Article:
Bridging The Gap Between Art And Industry



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unichi Arai is a risk-taker and a rule-breaker. Over the past 50 years, the Japanese
fiber artist has consistently pushed his work to the edge, developing new processes by combining
traditional and high-tech materials and processes and then breaking the perceived rules to explore
untested possibilities. He has received 36 patents for his innovative processes, mostly for new
types of textiles that use gold and silver fibers in slit-film yarn. He has also used existing
technologies such as heat-setting and burn-out to create new and original effects.

Early in his career, the innovative artist received the International Trade and Industry
Minister’s Prize at the Grand Fair of Synthetic Fibers, Japan. He is an honorary member of the
Royal Designers for Industry, England, and a recipient of a design medal from the Textile
Institute, also based in England.

Arai was the first to use the burn-out process to dissolve cotton from the surface of a lamé
thread to leave the metallic core exposed, creating a fabric that caused considerable excitement
when it was used by fashion designer Kansai Yamamoto. Arai then developed the inverse process of
melt-off, by which metal sandwiched between layers of lacquer in a slit-film yarn is dissolved to
produce a semi-transparent, filmy fabric.

He was also the first to make woolen cloth using a water-jet loom, paving the way for
producers of filament textiles to expand into woolen textiles.

Arai believes that “the human hand and technology must not be separated,” expressing concern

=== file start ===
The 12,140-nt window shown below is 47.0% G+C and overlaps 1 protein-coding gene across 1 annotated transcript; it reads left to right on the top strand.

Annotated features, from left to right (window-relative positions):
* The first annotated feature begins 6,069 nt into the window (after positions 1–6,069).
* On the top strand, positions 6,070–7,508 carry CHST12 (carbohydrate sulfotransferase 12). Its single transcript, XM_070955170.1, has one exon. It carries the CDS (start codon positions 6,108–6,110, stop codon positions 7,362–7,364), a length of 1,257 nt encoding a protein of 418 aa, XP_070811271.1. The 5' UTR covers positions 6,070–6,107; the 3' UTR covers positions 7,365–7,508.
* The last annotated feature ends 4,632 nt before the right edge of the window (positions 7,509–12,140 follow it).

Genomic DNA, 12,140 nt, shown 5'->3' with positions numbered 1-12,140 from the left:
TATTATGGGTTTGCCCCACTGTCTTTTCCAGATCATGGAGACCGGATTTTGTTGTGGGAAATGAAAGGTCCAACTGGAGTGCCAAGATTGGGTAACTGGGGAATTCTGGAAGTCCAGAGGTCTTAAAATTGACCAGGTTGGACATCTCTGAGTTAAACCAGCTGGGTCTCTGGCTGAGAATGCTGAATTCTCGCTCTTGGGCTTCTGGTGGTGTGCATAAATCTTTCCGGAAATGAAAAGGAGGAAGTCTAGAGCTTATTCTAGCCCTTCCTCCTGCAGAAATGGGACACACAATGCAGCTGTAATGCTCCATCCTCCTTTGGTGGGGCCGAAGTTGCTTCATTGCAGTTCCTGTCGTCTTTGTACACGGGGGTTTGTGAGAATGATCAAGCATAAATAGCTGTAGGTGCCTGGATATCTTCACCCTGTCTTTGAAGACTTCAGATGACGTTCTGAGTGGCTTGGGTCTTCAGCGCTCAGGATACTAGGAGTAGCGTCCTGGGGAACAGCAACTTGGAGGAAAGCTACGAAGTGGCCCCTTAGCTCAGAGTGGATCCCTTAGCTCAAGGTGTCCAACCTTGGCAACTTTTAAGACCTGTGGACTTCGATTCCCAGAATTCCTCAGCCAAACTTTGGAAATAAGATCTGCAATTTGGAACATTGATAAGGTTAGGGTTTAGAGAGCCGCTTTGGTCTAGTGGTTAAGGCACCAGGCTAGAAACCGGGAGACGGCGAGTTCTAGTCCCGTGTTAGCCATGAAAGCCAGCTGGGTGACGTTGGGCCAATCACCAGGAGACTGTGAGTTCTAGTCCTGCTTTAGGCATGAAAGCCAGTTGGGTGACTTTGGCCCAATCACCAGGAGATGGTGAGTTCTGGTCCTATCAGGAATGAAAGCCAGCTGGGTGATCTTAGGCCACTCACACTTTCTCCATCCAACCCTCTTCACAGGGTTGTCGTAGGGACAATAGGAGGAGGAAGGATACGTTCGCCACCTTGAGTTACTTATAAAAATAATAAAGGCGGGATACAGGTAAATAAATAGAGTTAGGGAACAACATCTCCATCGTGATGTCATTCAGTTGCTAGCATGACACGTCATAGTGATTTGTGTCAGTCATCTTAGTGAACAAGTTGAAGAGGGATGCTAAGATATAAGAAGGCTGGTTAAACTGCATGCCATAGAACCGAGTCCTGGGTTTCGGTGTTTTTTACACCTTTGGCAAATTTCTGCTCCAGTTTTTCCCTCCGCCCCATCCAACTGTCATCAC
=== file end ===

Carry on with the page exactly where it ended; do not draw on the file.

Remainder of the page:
that “… there is a danger with modern textiles, that too much reliance on technology and minimal
emphasis on manual work will result in a product with no merit.” He applies his artist’s hand in
one degree or another to each fabric he produces. He combines traditional cloth-making techniques
with high-tech industrial processes, yielding results that are unique and quite striking. Depending
on the fabric to be woven, he produces his fabrics on a range of looms, from hand looms to
jacquard, air-jet and water-jet looms. Each production run yields a unique fabric, ranging in
length from a few meters to a thousand. Arai shows the completed fabrics to interested clients
including a number of haute couture designers — Issey Miyake among them — or uses them in his own
line of textile products, available through the Junichi Arai Brand Division of Jovian Christie
Incorporation, Japan.


Heat Transfer And Melt Off


Of particular interest to Arai are the effects produced by heat-setting of colors and pleats
and by the melting off of metal to create visual effects and texture in his fabrics. In some
fabrics, these two techniques are also combined with traditional resist techniques such as shibori.
Many fabrics are constructed of slit-film polyester/metallic yarns and siro-fil – also called “new
generation wool,” a stretchy yarn that consists of a tightly coiled nylon filament core covered by
wool.

One metallic fabric is made using a slit-film polyester/silver yarn. Arai uses the fabric in
a line of home furnishings as well as for other items.

Other metallics contain aluminum, and Arai looks forward to using titanium in future
experiments. As he explains, titanium becomes highly oxidized when it is exposed to ultraviolet
rays, releasing oxygen into the atmosphere and creating an array of colors on the surface.
Currently excited by ecological concepts and the idea of using industrial processes to create
earth-friendly products, he notes that the heat-transfer process he uses for dyeing his fabrics is
also an ecologically sound process because it requires no water.

Representing a bridge between the work of the hand and the work of the machine, Junichi
Arai’s work provides creative inspiration to those who seek to expand the potential of the textile
products of modern technology.



November 2000

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